Changes to monitoring & reporting CO2 emissions in the EU ETS

Sarah Fryer of Swan Energy has kindly summarized the technical changes coming to the EU ETS in Phase IV. 

What are the anticipated changes in Phase IV of the EU ETS? 

Phase III of the EU ETS will come to an end on the 31st December 2020, making way for Phase IV (2021-2030), which brings with it a number of changes to strengthen the EU ETS and to ensure that the declining quantity of freely allocated EUAs are effectively distributed.  The changes introduced by the European Commission will come into force from the 1st January 2021, however some will need to be considered now in order to effectively prepare for the start of the new phase. 

This Special Report covers the main changes and how they could affect your organisation.  The changes covered include: 

  • Amendments to reporting requirements for full participants and opt-outs 
  • Tracking activity levels 
  • Dynamic free allocation 
  • Monitoring Methodology Plans 

What type of participant are you? 

There are different categories of EU ETS participant, the categories are established at the discretion of each Member State.  For example, the UK has elected to continue to provide for 2 categories of installation: Full participant and Small emitter and hospital opt-out.  The inclusion criteria for these schemes remain largely the same for Phase IV, other than a name change for the Small Emitters and Hospital Opt-out scheme to: “Article 27” scheme. An additional scheme has been introduced Article 27a, or the ‘Ultra-low emitter’ scheme.  This scheme is for installations of any capacity but which have total CO2 emissions of <2,500 tCO2/year.  Other EU member states are expected to keep their rules more or less the same.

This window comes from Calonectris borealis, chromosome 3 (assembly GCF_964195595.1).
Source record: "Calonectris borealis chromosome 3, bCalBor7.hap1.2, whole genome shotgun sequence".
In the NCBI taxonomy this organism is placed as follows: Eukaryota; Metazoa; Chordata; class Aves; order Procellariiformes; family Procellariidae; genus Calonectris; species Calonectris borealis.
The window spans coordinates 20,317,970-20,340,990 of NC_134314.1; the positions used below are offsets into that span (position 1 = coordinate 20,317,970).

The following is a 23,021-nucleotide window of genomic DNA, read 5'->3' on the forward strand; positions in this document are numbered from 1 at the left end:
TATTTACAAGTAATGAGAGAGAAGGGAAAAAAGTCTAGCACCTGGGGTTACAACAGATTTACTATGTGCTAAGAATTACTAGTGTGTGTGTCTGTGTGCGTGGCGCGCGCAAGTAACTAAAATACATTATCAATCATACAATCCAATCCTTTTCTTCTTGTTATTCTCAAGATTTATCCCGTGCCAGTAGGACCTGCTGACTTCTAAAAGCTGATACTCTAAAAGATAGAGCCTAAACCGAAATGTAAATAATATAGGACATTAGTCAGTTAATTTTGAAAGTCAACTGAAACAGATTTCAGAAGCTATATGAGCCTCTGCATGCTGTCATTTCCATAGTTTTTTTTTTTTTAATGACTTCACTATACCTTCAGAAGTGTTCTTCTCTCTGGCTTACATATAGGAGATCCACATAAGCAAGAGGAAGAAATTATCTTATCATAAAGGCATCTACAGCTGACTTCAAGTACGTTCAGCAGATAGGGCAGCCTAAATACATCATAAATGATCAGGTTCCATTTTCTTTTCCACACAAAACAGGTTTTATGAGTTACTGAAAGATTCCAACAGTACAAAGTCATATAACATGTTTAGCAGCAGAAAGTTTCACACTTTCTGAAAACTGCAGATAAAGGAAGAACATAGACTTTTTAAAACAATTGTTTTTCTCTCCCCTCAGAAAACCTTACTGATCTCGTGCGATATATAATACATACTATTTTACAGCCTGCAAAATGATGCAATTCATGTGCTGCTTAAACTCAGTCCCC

The aim of the ultra-low emitter scheme is to reduce the administrative burden and cost for emitters that are often included in the EU ETS thanks to, typically, their use of stand-by generation.  A good example of an Operator who is likely to fall into this category is a data centre.  Data centres often have large stand-by electricity generation capacity, I.e. with a capacity >35MW(thermal), to provide resilience and security of electricity supply.  Emissions from these installations are often low as the generators are only run in an emergency, if mains electricity is lost, or for testing purposes.  The cost of administration, verification and Competent Authority subsistence fees is therefore often disproportional to the cost of emissions. 

Activity Level tracking and dynamic allocation 

Although it has always been a requirement of the Monitoring and Reporting Regulations for installations to track activity levels, there has never been a formal opportunity to do so.  During Phase III, Full Participants have been required to complete an ‘Activity/ Capacity level change form’ annually which states whether or not the installation has undergone changes significant enough to cause partial cessation or significant capacity reduction.  Allocation would previously only be affected if operations changed substantially. This is changing in Phase IV.